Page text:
Published: May 7th 2008May 7th 2008
There is a little boy with straight hair as blond as the sun bleached sand alone in the center of a small, tunnel-like backyard. The faint dusk light sends his shadow arching along the ground behind him. He bends down to the ground and scoops up a muddy gray baseball with the oversized glove his father gave him for Christmas. He stands slowly, tiredly, and faces the black trampoline pitch-back. It glares back at him from the shadows. A white strike zone was once painted onto it but now, after years of abuse, only faint splashes of paint dot the black surface.
The child looks down gravely at the ball in his hand and runs the tips of his pudgy, nine-year-old fingers over its fraying laces. He faces the pitch-back purposefully, steps his left leg back, and kicks it up as he twists to the right. He flings his body forward and launches the ball towards the target. The ball thuds against the surface and flies back in the air. He lurches forward with outstretched glove and catches the ball. He hurls pitch after pitch, each one seen by less light than the last. He practices determinedly, ambitiously, with an almost animal-like ferociousness. This is not about baseball. This is about being the best in the world. This is not about playing. This is about perfection.
"Nate, its dark. Come inside," my mom calls from the kitchen window. Begrudgingly, I put the ball in my glove and walk tiredly to the door, thoughts of the Yankees, ninth inning strike outs and sports stardom still flitting about my mind.
As a child, baseball was not just a passion, it was an obsession. In nearly every way, baseball was the current along which my childhood flowed. To me, it wasn't a game, a pastime, a hobby, or a fancy. It was a chore. It was an obligation. It was work.
This work revolved around a single focus; becoming a professional baseball player. But even that dream was not enough for me; I wanted to be the best shortstop, the best Yankee, the league MVP. And until high school, when my immature shoulder was tattered from overuse, I was fully confident that my exertion would translate into the fulfillment of this vision.
Each summer, at the end of the normal spring season, I was selected to play for Nyack's All-Star team. This team would compete against the other All-Stars from around the district and then, if victorious, would move to Regionals. This culminated in the Little League World Series, now shown on national television.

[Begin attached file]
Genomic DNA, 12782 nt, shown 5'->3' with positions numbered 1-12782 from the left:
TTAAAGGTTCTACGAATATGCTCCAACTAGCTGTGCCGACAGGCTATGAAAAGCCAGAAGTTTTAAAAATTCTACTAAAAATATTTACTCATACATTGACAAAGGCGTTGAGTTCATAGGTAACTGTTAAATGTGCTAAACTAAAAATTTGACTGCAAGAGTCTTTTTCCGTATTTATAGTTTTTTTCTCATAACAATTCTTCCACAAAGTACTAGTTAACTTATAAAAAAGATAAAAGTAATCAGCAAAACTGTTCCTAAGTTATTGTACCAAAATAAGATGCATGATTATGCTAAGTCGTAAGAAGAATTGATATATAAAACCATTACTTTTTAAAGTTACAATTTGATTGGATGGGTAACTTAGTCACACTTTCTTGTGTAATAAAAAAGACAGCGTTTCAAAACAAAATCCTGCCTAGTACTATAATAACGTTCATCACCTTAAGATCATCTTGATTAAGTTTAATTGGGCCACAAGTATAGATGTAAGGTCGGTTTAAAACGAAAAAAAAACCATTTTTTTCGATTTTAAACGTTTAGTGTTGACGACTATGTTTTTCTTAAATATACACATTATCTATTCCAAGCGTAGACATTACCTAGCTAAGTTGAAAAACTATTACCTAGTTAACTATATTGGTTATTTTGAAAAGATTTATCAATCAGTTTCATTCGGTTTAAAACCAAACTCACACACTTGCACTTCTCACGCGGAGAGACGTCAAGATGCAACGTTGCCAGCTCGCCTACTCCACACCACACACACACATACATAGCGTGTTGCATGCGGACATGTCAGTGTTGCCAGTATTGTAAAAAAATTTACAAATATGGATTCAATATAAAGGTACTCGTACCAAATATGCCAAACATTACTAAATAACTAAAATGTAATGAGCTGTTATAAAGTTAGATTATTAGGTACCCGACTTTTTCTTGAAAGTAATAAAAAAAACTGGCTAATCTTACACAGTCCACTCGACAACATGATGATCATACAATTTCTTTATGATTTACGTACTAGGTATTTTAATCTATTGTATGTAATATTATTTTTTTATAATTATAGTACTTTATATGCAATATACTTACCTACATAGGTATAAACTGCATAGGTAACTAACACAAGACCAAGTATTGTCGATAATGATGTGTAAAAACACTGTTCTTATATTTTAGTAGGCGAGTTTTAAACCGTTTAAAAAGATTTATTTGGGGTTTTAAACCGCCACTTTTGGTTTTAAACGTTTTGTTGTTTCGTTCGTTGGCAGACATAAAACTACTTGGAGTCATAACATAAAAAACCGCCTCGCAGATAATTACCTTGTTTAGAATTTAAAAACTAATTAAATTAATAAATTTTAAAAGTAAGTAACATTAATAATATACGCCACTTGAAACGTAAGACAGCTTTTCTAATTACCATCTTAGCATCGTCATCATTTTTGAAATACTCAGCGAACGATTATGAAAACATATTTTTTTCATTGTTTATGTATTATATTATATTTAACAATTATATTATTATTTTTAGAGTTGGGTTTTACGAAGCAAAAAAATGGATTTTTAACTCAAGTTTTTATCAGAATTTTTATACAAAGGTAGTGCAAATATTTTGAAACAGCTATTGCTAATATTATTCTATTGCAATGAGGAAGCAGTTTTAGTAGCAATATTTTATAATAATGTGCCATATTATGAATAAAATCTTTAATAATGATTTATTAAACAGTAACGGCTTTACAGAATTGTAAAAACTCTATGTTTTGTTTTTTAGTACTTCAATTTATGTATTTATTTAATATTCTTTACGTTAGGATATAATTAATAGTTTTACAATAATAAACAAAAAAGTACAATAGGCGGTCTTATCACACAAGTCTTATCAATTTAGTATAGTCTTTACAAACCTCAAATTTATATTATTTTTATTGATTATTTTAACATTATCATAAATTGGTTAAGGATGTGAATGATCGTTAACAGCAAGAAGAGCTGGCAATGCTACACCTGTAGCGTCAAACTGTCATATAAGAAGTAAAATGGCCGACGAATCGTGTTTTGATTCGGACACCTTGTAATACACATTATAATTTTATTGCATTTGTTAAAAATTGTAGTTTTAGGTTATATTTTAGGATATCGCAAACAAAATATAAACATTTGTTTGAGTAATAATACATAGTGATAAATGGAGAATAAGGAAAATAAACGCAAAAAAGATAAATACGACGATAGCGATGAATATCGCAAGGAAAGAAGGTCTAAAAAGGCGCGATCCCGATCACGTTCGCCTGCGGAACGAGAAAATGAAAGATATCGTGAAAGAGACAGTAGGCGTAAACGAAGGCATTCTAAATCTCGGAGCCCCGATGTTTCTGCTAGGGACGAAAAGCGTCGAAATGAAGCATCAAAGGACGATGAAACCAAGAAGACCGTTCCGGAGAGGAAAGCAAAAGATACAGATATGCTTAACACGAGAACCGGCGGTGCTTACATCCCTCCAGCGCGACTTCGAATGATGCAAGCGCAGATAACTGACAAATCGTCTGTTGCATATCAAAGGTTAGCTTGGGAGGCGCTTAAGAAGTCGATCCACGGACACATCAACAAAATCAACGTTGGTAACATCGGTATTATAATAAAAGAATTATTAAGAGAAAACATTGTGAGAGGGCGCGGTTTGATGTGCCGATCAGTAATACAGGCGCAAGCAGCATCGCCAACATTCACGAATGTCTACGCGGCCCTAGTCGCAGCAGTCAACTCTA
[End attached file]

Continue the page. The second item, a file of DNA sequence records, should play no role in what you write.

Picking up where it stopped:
In fifth grade, against a Ramapo team that was supposed to be especially strong, I threw a no-hitter. It was one of those moments when the dream and the reality collide, or at least come so close that they appear to be one. I really can do this, I really can be a professional athlete, I now thought to myself.
And it wasn't just me who thought like this. My pitching coach Mags, a former MLB pitcher with tight muscles and a shaved head, told me that I was the most gifted kid he had ever coached. He said that I had greater accuracy, a more sinister curveball and a better work ethic than anyone on Dominican College, the college team he coached and whose gym at which we practiced. But it wasn't just he who filled my head with aspirations of glory.
There was standout player about five years older than me who, after going to national baseball showcases, had been rated as one of the five best high school shortstops in the country. His father, a friend of my mom, offered to work with me one on one for free. He disclosed to me that I was better at that age than his son Spencer. I believed him at the time. Maybe he was right; he is now a consultant and scout with the Cincinnati Reds. Though these comments were said to me offhand only a few times, you must understand how they would be taken by someone who, more than anything else in the entire world, dreamed of making it to the big time.
When I think back to my baseball days, it is not the many successes that are conjured up. Neither is it the memory of that fateful All-Star game against Clarkstown in which I felt my shoulder collapse for good. I don’t remember the faces of parents or teammates, the orange dirt of Liberty Field, or the feel of the laces jutting out from smooth leather. Instead, whenever I think back to the time in which I played baseball, I am swamped with an overwhelming loneliness. It is in this loneliness that I spent my youth. Whether alone on the mound, alone at bat or, and this is the strongest memory, alone in my backyard, I felt isolated and underappreciated.
When I was in fourth grade, the spring concert to which I was obligated to go conflicted with a game in which I was scheduled to pitch. Though our team had already qualified for the playoffs, we were still fighting for a top seed. I was pitching, and pitching well. Entering the fourth inning, I had given up only a few hits and no runs. My curve ball, my go-to weapon whose wicked dip was nearly unhittable at the small, Little League lengths, was working to great effect. Then, just as I was mentally preparing to go back out to the mound, my Dad called over to me saying, "Nathan, time to go to the concert. I have your clothes in the car."